9. Ben Wilson says:

    Appreciate this, thanks.

    I'm not opposed to paying for this service - but my issues is that Google Apps for Domains accounts are unable to share things like home automation / Google Assistant / etc devices "outside of the organization". The other members of my family are on @gmail.com accounts. I'm on my own ... doesn't work together and I don't think Google will ever allow it.

  10. Brandon says:

    @edent So with this method it will still look like emails are coming from and going to name@customdomain.com, right? Are there any other services that you've found that freely offer what Google used to offer us? I saw some sites mentioning that ZOHO did, but I only found paid plans when I went looking.

    My biggest concern is that email is how we log into so many websites. Losing the email would be problematic for 2FA or password reset/recovery. I could change my email on every site I can remember I have an account with, but that is very tedious and error prone for sites that don't come to mind.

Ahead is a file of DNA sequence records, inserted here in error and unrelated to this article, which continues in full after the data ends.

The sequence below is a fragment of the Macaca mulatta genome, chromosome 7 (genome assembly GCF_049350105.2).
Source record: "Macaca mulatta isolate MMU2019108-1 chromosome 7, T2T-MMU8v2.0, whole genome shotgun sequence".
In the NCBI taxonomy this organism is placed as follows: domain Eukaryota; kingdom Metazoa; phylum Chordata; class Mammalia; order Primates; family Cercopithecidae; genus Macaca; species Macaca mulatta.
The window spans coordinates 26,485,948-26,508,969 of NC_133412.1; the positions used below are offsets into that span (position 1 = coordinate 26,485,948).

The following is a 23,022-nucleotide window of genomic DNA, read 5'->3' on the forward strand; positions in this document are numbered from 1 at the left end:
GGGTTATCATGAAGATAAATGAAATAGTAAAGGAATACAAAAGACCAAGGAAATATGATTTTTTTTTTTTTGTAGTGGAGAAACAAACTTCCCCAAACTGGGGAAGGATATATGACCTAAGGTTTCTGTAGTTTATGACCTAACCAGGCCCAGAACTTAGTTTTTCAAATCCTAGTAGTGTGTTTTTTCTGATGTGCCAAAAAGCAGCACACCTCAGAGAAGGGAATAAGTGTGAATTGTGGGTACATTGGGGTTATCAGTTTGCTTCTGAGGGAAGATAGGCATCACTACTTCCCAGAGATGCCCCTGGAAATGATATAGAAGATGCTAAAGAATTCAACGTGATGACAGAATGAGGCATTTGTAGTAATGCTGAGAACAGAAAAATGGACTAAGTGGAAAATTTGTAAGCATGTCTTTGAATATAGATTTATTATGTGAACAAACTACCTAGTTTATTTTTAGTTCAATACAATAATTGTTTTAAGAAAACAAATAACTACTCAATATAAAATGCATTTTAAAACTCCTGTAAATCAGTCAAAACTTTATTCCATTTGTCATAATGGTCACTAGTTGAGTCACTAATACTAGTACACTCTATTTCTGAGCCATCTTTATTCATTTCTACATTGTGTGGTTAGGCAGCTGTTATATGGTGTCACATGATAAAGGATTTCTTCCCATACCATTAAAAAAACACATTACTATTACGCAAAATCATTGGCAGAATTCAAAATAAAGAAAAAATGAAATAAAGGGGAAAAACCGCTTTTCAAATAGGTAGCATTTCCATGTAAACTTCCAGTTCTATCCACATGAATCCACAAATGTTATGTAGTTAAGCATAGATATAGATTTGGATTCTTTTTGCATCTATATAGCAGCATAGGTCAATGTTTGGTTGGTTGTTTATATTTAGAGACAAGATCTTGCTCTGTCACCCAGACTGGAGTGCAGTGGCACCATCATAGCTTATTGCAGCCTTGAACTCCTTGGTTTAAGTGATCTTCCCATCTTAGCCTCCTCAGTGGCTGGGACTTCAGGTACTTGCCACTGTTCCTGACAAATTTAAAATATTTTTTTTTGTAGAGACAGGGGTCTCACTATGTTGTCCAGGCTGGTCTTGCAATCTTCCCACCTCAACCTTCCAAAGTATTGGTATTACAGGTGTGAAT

What kills me is this is the second time I've been burned like this. Year ago I worked for a non-profit who guaranteed they'd keep the Goole Apps emails going, but then let the domain lapse. After unexpectedly losing all of my emails and the account just being gone I decided to buy my own domain to make sure that couldn't happen again. Now here I am with Google being the party dropping it. I'm tempted to walk away altogether and just use a normal, free email, but I worry that somewhere down the line I'll need the email to access something I haven't thought of in years and be out of luck.

    1. @edent says:

      Yes - this should still let you send emails from whatever@your domain.com

Leave a Reply

Your email address will not be published. Required fields are marked *